We used a one-tailed 2-independent samples t-test to test whether boys and girls in later stages of puberty were significantly older than those in earlier stages and whether participating boys had larger WBVs than participating girls.
Sex differences in regional volume (left and right amygdala, hippocampus, caudate, thalamus, and cortical gray matter) were evaluated using a 2-tailed 2–independent samples t-test. The ability of sex to predict the volumes of the above regions independent of age was investigated using simultaneous multiple regression analysis using the following equation: volume=constant+sex+age.
The ability of sex to predict the volumes of regions significant in the 2 prior analyses, independent of WBV, was investigated using simultaneous multiple regression analysis with the following equation: volume=constant+sex+age+WBV.
To test the hypothesis that sex differences in regional volume would be greater in individuals in later stages of puberty (independent of age), we conducted simultaneous multiple regression analyses to test for interactions between sex and pubertal status (using either TS, which was binarized based on definitions of pre/early and mid/late puberty described above [Forbes et al. 2004], or circulating TES) in predicting regional volumes using the following equations: volume=constant+TS+sex+TS × sex and volume=constant+TES+sex+TES × sex.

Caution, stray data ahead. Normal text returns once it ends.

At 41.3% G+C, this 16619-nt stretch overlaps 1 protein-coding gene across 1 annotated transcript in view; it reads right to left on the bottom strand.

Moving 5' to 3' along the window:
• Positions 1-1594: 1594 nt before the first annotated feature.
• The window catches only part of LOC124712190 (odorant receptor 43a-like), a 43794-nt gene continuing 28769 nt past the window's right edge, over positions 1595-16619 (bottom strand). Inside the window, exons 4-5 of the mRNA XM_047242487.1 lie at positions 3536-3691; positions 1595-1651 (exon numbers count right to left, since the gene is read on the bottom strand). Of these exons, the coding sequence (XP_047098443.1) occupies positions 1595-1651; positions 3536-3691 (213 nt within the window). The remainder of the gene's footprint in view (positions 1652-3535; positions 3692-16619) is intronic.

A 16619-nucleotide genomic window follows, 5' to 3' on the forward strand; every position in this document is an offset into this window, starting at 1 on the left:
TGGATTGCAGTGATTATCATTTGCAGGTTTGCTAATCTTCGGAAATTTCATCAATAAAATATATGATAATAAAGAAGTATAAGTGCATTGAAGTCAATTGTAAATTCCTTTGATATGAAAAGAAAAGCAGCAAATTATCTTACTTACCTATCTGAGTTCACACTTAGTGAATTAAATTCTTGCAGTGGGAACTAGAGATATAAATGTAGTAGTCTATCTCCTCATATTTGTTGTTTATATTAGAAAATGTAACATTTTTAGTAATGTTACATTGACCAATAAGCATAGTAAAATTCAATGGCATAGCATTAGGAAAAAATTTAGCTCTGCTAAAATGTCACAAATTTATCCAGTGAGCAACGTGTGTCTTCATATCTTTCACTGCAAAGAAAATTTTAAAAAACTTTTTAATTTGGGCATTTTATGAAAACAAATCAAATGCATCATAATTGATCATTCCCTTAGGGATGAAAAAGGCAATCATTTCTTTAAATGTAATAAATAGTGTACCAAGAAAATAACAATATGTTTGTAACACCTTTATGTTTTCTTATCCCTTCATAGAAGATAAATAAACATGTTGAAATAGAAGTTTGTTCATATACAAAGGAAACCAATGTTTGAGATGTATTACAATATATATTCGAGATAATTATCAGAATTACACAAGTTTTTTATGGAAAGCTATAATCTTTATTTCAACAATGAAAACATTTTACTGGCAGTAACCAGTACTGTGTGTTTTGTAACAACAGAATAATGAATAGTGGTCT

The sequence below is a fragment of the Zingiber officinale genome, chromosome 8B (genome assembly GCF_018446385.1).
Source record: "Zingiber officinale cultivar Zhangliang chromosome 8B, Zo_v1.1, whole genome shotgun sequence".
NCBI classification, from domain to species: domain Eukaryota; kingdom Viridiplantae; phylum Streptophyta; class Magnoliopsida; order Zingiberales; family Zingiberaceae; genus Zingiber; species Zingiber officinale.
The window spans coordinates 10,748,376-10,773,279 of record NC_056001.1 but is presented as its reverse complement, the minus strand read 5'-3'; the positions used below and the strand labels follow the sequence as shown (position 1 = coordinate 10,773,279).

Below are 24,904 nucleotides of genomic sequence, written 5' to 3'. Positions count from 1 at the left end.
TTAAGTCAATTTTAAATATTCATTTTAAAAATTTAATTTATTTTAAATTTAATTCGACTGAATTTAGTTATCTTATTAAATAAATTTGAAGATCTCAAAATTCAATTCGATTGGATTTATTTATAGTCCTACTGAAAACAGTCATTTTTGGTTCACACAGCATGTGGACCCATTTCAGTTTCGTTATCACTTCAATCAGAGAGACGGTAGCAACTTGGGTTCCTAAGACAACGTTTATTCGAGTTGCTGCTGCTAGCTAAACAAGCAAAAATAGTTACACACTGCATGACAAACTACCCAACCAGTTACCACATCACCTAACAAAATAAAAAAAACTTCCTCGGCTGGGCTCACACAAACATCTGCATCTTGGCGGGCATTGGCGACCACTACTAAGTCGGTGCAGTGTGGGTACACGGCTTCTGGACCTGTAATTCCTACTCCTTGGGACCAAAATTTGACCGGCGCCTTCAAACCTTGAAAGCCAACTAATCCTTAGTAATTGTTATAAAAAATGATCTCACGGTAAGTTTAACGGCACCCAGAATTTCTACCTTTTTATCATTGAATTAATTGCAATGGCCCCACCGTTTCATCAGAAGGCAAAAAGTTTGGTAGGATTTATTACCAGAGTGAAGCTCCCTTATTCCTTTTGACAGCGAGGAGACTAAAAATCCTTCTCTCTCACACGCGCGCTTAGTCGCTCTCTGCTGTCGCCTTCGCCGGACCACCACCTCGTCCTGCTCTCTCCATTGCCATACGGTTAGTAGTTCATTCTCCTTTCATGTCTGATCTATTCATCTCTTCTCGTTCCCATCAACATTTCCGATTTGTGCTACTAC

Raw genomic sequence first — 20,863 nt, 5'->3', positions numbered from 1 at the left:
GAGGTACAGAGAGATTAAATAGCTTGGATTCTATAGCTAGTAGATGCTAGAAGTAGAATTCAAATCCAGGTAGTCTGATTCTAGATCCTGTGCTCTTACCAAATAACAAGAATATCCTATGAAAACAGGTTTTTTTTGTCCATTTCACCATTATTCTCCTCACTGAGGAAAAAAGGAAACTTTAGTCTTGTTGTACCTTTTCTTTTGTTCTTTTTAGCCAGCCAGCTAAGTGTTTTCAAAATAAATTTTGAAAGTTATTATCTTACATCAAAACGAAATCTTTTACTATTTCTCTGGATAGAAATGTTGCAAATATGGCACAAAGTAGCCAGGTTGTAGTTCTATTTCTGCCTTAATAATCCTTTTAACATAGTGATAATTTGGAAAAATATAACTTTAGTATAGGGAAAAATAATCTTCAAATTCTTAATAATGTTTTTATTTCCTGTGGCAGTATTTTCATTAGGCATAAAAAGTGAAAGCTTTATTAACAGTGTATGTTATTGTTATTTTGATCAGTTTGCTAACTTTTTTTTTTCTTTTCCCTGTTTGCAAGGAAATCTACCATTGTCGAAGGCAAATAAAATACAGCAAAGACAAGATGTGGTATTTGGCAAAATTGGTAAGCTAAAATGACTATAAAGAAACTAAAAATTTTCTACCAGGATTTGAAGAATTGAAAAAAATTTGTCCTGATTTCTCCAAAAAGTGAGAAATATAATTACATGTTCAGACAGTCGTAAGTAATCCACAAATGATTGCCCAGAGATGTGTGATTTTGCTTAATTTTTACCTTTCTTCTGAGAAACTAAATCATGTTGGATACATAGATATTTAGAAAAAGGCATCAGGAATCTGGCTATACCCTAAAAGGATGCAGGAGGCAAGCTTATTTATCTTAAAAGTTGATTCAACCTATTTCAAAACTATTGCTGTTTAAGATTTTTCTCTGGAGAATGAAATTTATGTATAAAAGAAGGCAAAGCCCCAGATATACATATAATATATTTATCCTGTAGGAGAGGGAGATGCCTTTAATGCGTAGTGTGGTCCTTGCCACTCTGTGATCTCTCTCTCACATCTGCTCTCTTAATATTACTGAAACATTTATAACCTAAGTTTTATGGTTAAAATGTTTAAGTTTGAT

We assessed the relationship between pubertal status and regional volume using the following statistical methods, which were common to analyses using both measures of pubertal status (TS and circulating TES levels). Males and females were analyzed separately because we did not want to confound pubertal effects with sex by puberty interactions on brain structure (Dewing et al. 2003; Arnold 2004; Lenroot et al. 2007). To ensure that increases in volume measures associated with pubertal status were not attributable to increased overall brain size, we used multiple regression analysis, adjusting for WBV.